Monday, November 30, 2009


Whatever you made for Thanksgiving, you probably spent the rest of the weekend finishing. Even though the last thing anyone wants to think of today is holiday food, the Times published an article last Wednesday that deserves another look. After interviewing the keepers of various recipe sites, the author provided a snapshot of the most searched-for holiday recipes by region, and the results are interesting.

Growing up, our Thanksgiving menu never varied, and because it never varied I assumed that the entire country ate what we ate: turkey, stuffing, mashed potatoes, sweet potato casserole, green been casserole, gravy, cranberry sauce, pumpkin pie. My mother always started things off with fruit salad, which I figured was her idiosyncrasy, since she believed fruit salad to be a "fancy" start to a meal. I therefore had no idea that, had I grown up in the Midwest, Thanksgiving would have been incomplete without a cheese ball.

Most of the recipe searches in the article are for items one would expect, although it's interesting to note that most of the searches for green bean casserole came from the West coast, as if San Francisco liberals have never heard of such a thing, and that most of the candied sweet potato searches came from the South, as if sweet potatoes and marshmallows are somehow ingredients foreign to the Southern diet. I had no idea, however, that deviled eggs were part of anyone's holiday menu, but they are in the top 25 most searched-for list, and would appear to be a staple of the mid-Western holiday diet.

What do Tennessee and Idaho have in common? Residents of both states apparently enjoy cheesecake as their holiday dessert. If you live in the South, you are apt to serve macaroni and cheese alongside the sweet potato pie on Thanksgiving day. If you happen to live smack dab in the middle of the country, your turkey was accompanied by corn casserole, based on this data. Those who live in the northern plains and the Northwest appear much more likely to brine their turkeys. In the South, green bean casserole was not searched for, while this was the only region of the country where cooks clamored for recipes for broccoli casserole, whatever that may be.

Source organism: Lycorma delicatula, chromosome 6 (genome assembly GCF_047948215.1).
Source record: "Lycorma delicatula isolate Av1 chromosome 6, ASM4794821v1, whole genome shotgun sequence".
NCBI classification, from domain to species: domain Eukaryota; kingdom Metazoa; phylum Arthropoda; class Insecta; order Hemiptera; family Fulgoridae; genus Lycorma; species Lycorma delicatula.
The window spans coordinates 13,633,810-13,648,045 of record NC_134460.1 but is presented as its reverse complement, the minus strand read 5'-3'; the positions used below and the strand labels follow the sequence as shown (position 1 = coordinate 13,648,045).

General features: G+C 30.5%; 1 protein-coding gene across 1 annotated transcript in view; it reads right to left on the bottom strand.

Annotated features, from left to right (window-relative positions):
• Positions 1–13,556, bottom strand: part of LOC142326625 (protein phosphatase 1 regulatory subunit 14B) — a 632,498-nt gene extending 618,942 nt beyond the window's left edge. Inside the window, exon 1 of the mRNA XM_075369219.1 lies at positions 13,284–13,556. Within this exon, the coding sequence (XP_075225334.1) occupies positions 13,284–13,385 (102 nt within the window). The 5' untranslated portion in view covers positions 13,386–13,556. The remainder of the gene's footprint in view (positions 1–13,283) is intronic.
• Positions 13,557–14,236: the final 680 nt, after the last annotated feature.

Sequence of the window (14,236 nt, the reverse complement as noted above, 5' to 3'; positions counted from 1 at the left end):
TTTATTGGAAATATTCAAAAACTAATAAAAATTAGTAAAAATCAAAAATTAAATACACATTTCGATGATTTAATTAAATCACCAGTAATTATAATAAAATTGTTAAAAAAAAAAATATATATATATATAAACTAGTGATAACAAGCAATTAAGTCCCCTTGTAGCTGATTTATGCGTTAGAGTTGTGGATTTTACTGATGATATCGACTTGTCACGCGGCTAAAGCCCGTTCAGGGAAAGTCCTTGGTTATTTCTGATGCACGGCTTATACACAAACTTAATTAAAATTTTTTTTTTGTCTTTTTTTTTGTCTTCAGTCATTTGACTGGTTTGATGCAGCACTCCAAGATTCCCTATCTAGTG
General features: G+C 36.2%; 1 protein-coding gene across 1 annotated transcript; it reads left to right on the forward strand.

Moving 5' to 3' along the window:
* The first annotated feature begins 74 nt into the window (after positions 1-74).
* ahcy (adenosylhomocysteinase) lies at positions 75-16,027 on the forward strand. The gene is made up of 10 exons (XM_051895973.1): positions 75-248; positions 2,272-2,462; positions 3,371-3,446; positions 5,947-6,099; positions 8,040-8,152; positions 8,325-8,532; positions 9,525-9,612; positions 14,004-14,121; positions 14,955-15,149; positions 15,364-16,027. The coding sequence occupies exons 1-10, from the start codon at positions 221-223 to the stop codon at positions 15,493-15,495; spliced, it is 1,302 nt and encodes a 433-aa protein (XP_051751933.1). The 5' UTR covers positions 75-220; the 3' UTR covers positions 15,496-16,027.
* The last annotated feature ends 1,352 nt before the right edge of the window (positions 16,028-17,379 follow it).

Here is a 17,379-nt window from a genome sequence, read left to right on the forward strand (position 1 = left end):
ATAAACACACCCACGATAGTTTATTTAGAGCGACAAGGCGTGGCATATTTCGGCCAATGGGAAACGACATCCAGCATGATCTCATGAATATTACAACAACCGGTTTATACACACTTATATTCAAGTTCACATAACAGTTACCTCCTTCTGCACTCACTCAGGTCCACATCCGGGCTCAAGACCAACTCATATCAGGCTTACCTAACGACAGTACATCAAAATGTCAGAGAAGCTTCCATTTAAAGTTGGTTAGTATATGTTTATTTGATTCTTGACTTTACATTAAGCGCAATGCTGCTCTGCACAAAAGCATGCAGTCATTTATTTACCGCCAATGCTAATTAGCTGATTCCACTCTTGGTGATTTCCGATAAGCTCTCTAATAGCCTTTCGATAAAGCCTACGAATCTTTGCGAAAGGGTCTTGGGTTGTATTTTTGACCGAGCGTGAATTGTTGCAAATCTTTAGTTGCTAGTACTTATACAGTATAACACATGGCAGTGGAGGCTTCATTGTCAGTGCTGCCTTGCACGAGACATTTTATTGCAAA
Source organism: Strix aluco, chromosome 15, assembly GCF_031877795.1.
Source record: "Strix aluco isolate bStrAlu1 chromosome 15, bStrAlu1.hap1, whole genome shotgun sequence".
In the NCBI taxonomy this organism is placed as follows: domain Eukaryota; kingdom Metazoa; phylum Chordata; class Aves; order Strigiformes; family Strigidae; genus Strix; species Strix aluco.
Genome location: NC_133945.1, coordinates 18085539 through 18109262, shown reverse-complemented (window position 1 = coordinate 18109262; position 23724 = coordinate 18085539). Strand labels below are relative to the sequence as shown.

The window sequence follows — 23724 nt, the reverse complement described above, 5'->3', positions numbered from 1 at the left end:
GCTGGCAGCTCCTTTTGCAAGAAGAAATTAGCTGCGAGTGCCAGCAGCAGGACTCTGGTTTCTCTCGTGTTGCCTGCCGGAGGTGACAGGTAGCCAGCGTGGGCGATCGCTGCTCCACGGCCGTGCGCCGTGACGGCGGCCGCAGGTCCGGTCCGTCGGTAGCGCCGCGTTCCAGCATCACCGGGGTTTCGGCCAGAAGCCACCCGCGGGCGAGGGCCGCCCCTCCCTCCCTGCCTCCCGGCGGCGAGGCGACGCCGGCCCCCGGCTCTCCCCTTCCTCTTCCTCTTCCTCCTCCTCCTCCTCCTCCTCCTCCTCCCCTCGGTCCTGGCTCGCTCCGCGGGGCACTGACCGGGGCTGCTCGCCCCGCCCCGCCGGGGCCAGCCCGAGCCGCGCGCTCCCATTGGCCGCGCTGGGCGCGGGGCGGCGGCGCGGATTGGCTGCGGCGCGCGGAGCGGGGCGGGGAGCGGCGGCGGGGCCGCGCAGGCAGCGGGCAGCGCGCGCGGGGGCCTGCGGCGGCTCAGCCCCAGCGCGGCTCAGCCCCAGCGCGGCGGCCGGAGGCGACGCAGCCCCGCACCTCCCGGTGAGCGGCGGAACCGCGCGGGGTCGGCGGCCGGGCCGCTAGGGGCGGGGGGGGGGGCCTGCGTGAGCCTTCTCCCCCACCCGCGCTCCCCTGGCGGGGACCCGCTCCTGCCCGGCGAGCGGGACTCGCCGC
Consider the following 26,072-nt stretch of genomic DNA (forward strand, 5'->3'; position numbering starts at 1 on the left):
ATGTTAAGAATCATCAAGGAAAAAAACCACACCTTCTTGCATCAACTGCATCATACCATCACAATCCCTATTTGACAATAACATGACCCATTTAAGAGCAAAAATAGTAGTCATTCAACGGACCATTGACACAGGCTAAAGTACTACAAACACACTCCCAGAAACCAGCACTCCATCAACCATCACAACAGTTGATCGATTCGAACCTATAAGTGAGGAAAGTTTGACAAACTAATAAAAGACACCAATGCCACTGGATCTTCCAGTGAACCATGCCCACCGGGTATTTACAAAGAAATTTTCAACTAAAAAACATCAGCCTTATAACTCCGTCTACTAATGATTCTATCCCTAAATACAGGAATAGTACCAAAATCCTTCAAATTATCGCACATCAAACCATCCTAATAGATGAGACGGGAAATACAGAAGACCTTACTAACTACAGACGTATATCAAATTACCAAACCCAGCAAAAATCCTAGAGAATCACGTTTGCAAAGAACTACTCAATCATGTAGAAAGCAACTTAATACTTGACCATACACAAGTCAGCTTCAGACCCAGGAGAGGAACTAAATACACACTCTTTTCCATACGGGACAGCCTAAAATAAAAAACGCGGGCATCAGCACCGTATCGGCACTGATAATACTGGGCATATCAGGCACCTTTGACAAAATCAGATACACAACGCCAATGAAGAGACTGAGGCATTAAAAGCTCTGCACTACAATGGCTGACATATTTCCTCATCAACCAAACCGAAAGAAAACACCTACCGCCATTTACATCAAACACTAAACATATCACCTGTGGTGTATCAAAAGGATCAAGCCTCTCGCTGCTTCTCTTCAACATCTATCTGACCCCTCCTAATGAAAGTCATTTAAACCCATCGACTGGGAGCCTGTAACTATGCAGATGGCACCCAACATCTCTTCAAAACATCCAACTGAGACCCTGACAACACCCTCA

Looking for stuffed mushrooms on your holiday plate? Get invited to dinner in New England or Alaska. It turns out fruit salad is a Thanksgiving staple, just not on either coast, and that in this one instance my mother was a red-stater. Butternut squash is something I can imagine as a holiday regular, but either only New Englanders needed a recipe for this dish, or it's only served in New England.

I'm not sure what conclusions can be drawn from this data, but I did learn that we are a large and diverse country. I mean, deviled eggs? Cheese balls?

Tuesday, November 24, 2009

The Impersonators

The tickets were free. Why else would I go to see a Bruce Springsteen tribute band? But let's start with the more important question: why does a Springsteen tribute band exist? The man is not only alive, he's still touring. He just played a bunch of shows in Jersey a couple of months ago. If you're a huge fan, wouldn't you just go see the man himself? Or just stay home listening to his records? Why on earth would you pay good money to see an impersonator when the real thing is available to you?

The tickets were free because the show was only half full. As it turns out, the answer to the above questions is that people who are eligible for Medicare are the ones who would pay good money to see a Bruce impersonator. The last time I the youngest person at a concert was when I saw the Rolling Stones when I was 15. I know that I'm getting older, and that this is music that people 15 or 20 years older than me grew up with, but there was something completely disconcerting about sitting in the middle of a sea of baldness, paunch, and bifocals at what was, at heart, a rock concert. Then again, the Stones themselves must be closing in on 70, if they aren't there already.